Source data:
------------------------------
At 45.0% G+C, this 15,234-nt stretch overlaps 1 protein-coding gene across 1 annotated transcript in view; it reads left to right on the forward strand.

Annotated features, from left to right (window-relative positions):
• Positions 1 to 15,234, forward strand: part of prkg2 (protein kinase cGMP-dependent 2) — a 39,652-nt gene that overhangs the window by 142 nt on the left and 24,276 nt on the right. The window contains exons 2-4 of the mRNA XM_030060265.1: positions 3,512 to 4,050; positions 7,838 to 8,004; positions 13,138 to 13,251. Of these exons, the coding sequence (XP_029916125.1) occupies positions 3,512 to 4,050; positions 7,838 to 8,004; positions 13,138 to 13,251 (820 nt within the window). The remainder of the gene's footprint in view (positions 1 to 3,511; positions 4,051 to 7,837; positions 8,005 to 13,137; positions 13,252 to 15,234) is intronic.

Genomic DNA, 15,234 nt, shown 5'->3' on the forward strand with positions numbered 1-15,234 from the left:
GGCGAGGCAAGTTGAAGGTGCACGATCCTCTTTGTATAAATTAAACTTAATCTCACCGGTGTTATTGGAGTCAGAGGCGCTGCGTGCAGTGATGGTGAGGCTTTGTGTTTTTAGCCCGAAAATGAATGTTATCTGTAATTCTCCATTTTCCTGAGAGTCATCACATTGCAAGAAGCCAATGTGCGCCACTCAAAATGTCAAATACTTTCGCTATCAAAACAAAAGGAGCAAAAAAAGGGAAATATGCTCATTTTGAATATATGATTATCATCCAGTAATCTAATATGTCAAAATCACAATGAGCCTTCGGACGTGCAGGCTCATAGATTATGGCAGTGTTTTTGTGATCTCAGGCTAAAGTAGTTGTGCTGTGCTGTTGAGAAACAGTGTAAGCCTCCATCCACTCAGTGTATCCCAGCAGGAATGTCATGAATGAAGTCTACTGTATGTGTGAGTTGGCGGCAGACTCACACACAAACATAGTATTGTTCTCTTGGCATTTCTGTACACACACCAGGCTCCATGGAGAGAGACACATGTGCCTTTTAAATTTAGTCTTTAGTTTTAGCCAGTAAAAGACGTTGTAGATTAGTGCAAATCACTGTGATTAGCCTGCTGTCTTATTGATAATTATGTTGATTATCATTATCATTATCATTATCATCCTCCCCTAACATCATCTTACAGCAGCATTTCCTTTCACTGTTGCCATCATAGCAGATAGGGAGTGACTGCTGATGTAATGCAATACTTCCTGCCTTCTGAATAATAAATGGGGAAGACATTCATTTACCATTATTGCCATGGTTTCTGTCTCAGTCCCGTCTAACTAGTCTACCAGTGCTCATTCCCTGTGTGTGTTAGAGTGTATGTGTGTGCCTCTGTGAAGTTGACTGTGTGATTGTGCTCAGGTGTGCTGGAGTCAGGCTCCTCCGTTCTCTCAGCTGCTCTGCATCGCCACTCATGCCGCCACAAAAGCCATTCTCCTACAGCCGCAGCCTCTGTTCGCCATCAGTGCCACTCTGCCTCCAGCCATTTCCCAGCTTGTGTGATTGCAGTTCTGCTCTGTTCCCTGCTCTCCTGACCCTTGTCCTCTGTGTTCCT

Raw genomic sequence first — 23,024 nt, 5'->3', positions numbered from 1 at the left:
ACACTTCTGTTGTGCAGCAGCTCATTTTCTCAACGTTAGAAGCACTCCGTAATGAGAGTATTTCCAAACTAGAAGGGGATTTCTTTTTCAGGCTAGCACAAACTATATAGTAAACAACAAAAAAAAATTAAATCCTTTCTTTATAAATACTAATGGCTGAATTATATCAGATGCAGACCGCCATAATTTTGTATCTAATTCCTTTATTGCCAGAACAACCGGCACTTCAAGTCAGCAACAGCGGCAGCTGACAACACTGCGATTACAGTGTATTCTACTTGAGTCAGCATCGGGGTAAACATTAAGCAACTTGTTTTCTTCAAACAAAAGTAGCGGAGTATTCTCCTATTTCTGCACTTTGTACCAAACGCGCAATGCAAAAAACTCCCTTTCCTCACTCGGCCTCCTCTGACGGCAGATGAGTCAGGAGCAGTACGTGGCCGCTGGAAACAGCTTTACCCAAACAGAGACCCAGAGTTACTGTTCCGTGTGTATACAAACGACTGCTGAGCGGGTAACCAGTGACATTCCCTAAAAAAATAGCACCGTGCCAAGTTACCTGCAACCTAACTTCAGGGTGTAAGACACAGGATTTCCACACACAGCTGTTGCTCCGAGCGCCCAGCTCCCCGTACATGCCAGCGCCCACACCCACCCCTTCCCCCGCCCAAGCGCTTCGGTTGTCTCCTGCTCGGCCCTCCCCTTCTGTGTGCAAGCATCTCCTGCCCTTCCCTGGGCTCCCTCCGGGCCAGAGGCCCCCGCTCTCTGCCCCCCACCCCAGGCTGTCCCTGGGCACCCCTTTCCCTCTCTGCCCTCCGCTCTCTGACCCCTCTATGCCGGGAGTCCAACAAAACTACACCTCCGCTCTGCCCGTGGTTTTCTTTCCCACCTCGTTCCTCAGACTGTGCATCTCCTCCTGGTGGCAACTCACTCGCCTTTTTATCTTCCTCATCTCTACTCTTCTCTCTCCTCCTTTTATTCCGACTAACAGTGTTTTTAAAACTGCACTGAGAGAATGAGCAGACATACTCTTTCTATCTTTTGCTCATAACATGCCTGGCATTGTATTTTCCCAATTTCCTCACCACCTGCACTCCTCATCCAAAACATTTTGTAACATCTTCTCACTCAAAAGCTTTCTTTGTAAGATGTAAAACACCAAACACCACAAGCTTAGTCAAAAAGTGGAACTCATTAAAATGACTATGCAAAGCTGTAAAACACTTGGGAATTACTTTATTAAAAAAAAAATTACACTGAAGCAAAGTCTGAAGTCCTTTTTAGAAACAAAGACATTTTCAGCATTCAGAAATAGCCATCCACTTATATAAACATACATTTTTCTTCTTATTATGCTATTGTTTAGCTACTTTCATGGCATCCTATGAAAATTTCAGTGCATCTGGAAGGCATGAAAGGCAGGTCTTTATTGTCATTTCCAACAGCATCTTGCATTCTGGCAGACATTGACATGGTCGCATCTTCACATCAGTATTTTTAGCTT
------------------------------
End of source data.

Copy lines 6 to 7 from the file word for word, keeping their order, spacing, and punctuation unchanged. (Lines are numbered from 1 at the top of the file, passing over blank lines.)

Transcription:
Raw genomic sequence first — 23,024 nt, 5'->3', positions numbered from 1 at the left:
ACACTTCTGTTGTGCAGCAGCTCATTTTCTCAACGTTAGAAGCACTCCGTAATGAGAGTATTTCCAAACTAGAAGGGGATTTCTTTTTCAGGCTAGCACAAACTATATAGTAAACAACAAAAAAAAATTAAATCCTTTCTTTATAAATACTAATGGCTGAATTATATCAGATGCAGACCGCCATAATTTTGTATCTAATTCCTTTATTGCCAGAACAACCGGCACTTCAAGTCAGCAACAGCGGCAGCTGACAACACTGCGATTACAGTGTATTCTACTTGAGTCAGCATCGGGGTAAACATTAAGCAACTTGTTTTCTTCAAACAAAAGTAGCGGAGTATTCTCCTATTTCTGCACTTTGTACCAAACGCGCAATGCAAAAAACTCCCTTTCCTCACTCGGCCTCCTCTGACGGCAGATGAGTCAGGAGCAGTACGTGGCCGCTGGAAACAGCTTTACCCAAACAGAGACCCAGAGTTACTGTTCCGTGTGTATACAAACGACTGCTGAGCGGGTAACCAGTGACATTCCCTAAAAAAATAGCACCGTGCCAAGTTACCTGCAACCTAACTTCAGGGTGTAAGACACAGGATTTCCACACACAGCTGTTGCTCCGAGCGCCCAGCTCCCCGTACATGCCAGCGCCCACACCCACCCCTTCCCCCGCCCAAGCGCTTCGGTTGTCTCCTGCTCGGCCCTCCCCTTCTGTGTGCAAGCATCTCCTGCCCTTCCCTGGGCTCCCTCCGGGCCAGAGGCCCCCGCTCTCTGCCCCCCACCCCAGGCTGTCCCTGGGCACCCCTTTCCCTCTCTGCCCTCCGCTCTCTGACCCCTCTATGCCGGGAGTCCAACAAAACTACACCTCCGCTCTGCCCGTGGTTTTCTTTCCCACCTCGTTCCTCAGACTGTGCATCTCCTCCTGGTGGCAACTCACTCGCCTTTTTATCTTCCTCATCTCTACTCTTCTCTCTCCTCCTTTTATTCCGACTAACAGTGTTTTTAAAACTGCACTGAGAGAATGAGCAGACATACTCTTTCTATCTTTTGCTCATAACATGCCTGGCATTGTATTTTCCCAATTTCCTCACCACCTGCACTCCTCATCCAAAACATTTTGTAACATCTTCTCACTCAAAAGCTTTCTTTGTAAGATGTAAAACACCAAACACCACAAGCTTAGTCAAAAAGTGGAACTCATTAAAATGACTATGCAAAGCTGTAAAACACTTGGGAATTACTTTATTAAAAAAAAAATTACACTGAAGCAAAGTCTGAAGTCCTTTTTAGAAACAAAGACATTTTCAGCATTCAGAAATAGCCATCCACTTATATAAACATACATTTTTCTTCTTATTATGCTATTGTTTAGCTACTTTCATGGCATCCTATGAAAATTTCAGTGCATCTGGAAGGCATGAAAGGCAGGTCTTTATTGTCATTTCCAACAGCATCTTGCATTCTGGCAGACATTGACATGGTCGCATCTTCACATCAGTATTTTTAGCTT